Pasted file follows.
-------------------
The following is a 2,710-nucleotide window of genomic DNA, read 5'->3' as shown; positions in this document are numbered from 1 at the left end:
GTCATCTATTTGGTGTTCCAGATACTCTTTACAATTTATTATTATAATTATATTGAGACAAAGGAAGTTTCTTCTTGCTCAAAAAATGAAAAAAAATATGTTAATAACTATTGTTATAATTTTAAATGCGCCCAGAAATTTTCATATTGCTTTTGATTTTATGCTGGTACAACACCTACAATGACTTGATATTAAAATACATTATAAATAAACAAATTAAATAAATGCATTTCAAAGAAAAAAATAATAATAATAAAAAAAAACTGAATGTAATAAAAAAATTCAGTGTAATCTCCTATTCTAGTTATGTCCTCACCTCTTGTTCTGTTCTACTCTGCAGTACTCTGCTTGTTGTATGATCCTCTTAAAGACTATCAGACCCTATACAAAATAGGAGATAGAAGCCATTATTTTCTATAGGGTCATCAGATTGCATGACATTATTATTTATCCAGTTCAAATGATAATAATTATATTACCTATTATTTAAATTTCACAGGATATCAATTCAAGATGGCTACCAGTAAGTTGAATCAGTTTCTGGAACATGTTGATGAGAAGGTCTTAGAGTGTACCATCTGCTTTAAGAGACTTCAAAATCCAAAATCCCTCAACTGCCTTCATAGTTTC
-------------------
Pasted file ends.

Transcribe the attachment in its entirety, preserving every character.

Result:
The following is a 2,710-nucleotide window of genomic DNA, read 5'->3' as shown; positions in this document are numbered from 1 at the left end:
GTCATCTATTTGGTGTTCCAGATACTCTTTACAATTTATTATTATAATTATATTGAGACAAAGGAAGTTTCTTCTTGCTCAAAAAATGAAAAAAAATATGTTAATAACTATTGTTATAATTTTAAATGCGCCCAGAAATTTTCATATTGCTTTTGATTTTATGCTGGTACAACACCTACAATGACTTGATATTAAAATACATTATAAATAAACAAATTAAATAAATGCATTTCAAAGAAAAAAATAATAATAATAAAAAAAAACTGAATGTAATAAAAAAATTCAGTGTAATCTCCTATTCTAGTTATGTCCTCACCTCTTGTTCTGTTCTACTCTGCAGTACTCTGCTTGTTGTATGATCCTCTTAAAGACTATCAGACCCTATACAAAATAGGAGATAGAAGCCATTATTTTCTATAGGGTCATCAGATTGCATGACATTATTATTTATCCAGTTCAAATGATAATAATTATATTACCTATTATTTAAATTTCACAGGATATCAATTCAAGATGGCTACCAGTAAGTTGAATCAGTTTCTGGAACATGTTGATGAGAAGGTCTTAGAGTGTACCATCTGCTTTAAGAGACTTCAAAATCCAAAATCCCTCAACTGCCTTCATAGTTTC